About the Author:
Guest Blogger Timika Chambers, MSN, BSN, RN, CDE, has been a Registered Nurse for over 18 years and has a Masters in Nurse Education. She also has over 10 years of Diabetes Self-Management Training experience and is a Certified Diabetes Educator. Her mission is to educate, empower, inspire, and motivate others to make positive health choices. Timika serves individuals with diabetes and prediabetes, as well as healthcare professionals who desire to enhance their knowledge and skills in diabetes management.
How many of your patients with diabetes have an action plan? In my previous post, I briefly reviewed the definition of a diabetes action plan. A diabetes action plan must be appropriate for the learner(s) involved, clear, concise, and readable. Here are eight reasons why people with diabetes should have an action plan.
- To help lessen the stress of having to remember everything. The diagnosis of diabetes can be overwhelming. Although educators try to limit the amount of information reviewed during an initial visit, let’s face it, many people are still trying to cope with the initial shock of being diagnosed with diabetes. Everything cannot be processed in one visit.
- It can serve as a roadmap to a desired goal. What good is a destination without a plan to reach the destination? An action plan can list specific steps people can take to optimize their health and reach their goals.
- To speak for a patient when he or she cannot. In an emergency situation, it can include a list of current medications, allergies, and contact information for healthcare providers.
- A reminder of who and when to call in case of an emergency situation.
“If you fail to plan, you are planning to fail!”
- A communication tool between healthcare providers. I recommend that people with diabetes have more than one copy of their action plan; all providers involved in caring for the person diagnosed with diabetes must have an up-to-date copy of their patient’s diabetes treatment plan.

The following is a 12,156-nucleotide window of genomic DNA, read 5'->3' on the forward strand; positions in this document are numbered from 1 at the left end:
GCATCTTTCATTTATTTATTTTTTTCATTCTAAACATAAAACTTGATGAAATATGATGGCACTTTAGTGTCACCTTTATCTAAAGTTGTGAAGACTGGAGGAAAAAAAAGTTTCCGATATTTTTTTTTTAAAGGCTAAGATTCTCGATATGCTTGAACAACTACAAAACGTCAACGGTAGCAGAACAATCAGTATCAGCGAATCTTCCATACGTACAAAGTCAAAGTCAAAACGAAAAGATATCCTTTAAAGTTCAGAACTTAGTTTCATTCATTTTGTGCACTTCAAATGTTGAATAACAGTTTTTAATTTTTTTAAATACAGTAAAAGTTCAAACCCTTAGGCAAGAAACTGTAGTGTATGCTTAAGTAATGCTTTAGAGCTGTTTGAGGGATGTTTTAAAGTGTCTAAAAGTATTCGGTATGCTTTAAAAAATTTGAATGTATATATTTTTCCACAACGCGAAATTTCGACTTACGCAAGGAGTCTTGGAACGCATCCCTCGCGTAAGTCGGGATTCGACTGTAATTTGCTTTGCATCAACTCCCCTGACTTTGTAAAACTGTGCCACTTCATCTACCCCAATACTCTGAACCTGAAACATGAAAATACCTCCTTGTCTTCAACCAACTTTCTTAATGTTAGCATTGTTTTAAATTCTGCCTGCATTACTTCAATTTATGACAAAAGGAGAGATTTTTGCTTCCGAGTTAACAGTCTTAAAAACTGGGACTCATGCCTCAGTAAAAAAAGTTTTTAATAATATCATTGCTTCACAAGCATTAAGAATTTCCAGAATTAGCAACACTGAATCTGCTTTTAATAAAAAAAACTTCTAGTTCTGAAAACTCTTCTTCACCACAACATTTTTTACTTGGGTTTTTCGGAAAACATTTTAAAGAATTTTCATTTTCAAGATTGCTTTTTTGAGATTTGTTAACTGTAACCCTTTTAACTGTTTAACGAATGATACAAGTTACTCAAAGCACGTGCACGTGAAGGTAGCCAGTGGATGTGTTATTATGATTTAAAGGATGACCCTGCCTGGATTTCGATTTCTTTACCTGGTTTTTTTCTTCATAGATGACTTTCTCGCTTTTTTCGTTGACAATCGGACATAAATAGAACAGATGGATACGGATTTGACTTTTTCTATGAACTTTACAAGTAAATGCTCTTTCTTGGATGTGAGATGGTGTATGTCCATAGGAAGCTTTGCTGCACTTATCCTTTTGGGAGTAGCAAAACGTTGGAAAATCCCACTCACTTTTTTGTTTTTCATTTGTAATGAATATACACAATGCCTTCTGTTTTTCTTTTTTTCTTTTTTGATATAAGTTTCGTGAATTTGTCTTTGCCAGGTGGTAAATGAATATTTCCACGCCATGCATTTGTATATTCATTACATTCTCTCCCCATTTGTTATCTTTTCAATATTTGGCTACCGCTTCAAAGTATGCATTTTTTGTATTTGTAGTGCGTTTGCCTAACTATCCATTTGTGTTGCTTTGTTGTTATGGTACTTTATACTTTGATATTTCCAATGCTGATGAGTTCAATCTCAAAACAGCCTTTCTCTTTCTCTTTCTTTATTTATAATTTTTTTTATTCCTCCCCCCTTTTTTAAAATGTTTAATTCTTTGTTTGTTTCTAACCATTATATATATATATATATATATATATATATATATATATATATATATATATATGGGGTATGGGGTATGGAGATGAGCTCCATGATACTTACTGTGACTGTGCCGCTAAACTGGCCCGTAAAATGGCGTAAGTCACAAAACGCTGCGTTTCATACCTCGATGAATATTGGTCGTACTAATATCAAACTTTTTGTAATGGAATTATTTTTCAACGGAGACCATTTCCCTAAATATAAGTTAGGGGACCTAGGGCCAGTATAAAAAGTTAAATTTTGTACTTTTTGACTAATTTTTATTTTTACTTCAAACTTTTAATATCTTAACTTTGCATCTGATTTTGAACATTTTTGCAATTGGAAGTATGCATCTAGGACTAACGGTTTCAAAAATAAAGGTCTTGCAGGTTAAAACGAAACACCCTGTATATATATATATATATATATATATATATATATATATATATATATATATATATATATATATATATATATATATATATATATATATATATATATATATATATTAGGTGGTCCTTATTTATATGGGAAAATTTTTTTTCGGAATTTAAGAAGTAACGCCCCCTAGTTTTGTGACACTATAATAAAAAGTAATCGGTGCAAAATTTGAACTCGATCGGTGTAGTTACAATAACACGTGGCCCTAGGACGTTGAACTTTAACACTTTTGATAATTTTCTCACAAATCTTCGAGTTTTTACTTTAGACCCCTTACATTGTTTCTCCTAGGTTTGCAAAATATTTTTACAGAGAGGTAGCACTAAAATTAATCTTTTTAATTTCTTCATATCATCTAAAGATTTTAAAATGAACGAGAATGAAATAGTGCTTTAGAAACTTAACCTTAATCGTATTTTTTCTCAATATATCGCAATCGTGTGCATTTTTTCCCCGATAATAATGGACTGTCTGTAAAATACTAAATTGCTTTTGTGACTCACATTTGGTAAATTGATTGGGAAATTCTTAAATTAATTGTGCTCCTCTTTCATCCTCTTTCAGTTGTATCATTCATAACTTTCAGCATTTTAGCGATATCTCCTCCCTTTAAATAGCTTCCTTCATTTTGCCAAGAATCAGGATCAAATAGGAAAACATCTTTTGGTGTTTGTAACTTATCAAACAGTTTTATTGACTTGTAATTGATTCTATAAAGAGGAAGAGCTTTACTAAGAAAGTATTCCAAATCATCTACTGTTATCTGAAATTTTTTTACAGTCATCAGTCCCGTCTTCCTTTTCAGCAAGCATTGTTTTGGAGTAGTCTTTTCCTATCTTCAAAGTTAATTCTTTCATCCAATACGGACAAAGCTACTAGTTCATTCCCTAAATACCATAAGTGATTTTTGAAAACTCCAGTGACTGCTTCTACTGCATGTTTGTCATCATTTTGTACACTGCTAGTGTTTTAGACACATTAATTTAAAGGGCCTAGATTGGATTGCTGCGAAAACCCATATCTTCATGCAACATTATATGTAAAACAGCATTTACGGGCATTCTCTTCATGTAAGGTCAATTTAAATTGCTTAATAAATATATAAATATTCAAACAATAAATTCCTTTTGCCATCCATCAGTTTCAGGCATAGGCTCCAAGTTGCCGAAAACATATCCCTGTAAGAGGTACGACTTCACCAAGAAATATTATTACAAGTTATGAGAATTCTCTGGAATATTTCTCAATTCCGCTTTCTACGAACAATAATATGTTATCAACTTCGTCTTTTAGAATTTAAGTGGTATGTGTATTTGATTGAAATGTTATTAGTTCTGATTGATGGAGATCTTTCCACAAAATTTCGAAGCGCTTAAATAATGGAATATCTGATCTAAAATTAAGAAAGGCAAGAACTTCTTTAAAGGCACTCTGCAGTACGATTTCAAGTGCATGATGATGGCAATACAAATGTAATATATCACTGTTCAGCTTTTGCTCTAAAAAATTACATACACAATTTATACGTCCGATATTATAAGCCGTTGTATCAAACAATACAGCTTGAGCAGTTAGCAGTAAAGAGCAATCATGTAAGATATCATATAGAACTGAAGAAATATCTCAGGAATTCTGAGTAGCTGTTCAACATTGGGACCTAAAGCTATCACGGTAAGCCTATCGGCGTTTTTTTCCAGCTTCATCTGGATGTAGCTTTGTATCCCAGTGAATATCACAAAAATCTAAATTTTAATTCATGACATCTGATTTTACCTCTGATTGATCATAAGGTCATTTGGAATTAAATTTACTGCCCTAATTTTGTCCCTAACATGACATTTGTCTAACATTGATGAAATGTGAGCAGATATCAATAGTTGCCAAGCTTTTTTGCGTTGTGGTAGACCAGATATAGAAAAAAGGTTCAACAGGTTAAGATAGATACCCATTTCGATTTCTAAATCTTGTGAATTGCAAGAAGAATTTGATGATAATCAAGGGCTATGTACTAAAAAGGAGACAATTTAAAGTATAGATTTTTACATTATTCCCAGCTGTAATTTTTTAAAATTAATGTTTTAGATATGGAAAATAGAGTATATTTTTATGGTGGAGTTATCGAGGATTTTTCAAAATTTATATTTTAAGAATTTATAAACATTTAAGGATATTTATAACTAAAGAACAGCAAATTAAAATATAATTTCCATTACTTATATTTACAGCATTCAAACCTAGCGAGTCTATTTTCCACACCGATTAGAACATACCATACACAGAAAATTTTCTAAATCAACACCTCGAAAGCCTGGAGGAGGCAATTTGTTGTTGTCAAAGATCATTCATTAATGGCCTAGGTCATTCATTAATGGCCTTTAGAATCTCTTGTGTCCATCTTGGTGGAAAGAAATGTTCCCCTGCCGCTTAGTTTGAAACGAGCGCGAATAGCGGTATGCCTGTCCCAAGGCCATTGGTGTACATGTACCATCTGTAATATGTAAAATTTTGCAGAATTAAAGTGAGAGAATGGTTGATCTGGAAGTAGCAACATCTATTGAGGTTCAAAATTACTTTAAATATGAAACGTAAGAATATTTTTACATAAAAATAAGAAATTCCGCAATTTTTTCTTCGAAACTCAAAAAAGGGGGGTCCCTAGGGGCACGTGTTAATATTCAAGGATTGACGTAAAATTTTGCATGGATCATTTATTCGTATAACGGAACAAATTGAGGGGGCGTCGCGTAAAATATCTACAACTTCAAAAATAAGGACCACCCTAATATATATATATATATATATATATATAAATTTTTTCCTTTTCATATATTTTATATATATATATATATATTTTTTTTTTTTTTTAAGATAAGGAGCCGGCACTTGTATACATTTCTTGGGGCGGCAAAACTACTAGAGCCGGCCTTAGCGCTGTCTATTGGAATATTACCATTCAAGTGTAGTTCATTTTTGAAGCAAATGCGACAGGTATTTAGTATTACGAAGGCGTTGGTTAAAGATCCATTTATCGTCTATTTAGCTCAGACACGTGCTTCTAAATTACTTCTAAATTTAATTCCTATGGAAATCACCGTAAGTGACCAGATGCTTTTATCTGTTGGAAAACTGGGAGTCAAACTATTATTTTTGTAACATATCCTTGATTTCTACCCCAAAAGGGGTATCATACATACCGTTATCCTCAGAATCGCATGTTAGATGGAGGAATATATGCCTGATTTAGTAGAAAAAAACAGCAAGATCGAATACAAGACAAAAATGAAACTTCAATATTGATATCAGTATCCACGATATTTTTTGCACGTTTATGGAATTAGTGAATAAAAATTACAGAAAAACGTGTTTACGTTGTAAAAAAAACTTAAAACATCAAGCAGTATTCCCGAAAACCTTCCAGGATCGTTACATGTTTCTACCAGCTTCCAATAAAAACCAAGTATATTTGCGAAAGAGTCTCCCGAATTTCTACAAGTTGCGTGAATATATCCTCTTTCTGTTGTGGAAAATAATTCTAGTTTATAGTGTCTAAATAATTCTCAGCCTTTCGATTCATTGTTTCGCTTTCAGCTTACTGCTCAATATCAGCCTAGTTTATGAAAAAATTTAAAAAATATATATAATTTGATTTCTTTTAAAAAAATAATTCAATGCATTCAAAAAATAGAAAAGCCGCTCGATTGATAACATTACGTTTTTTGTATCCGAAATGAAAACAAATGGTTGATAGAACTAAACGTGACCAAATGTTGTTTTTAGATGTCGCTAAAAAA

- It can also serve as a reminder to the person with diabetes, family members, and significant others that diabetes is more than just sugar. Action plans must be shared with loved ones so they know what is going on and can provide help when needed. A written plan about a person’s health status and goals may encourage family and friends to be more proactive and provide positive support, such as serving healthier food options for special occasions.
- To serve as a reminder to schedule necessary labs, healthcare provider appointments, and flu shot reminders. The action plan can include the last day a test was done, and when the test should be repeated.
- An action plan can serve as a reminder that diabetes management is lifestyle management. When we include a more holistic view of a person’s treatment plan by listing blood glucose targets, goals, medications, nutrition information, recent lab tests, and other information, we set the stage for excellent care.
A diabetes action plan can be one of the missing links in consistent quality care. Here are a few action plans to review, one from Caremark and two from Eli Lilly here and here.
Thank you for reading. I welcome your comments.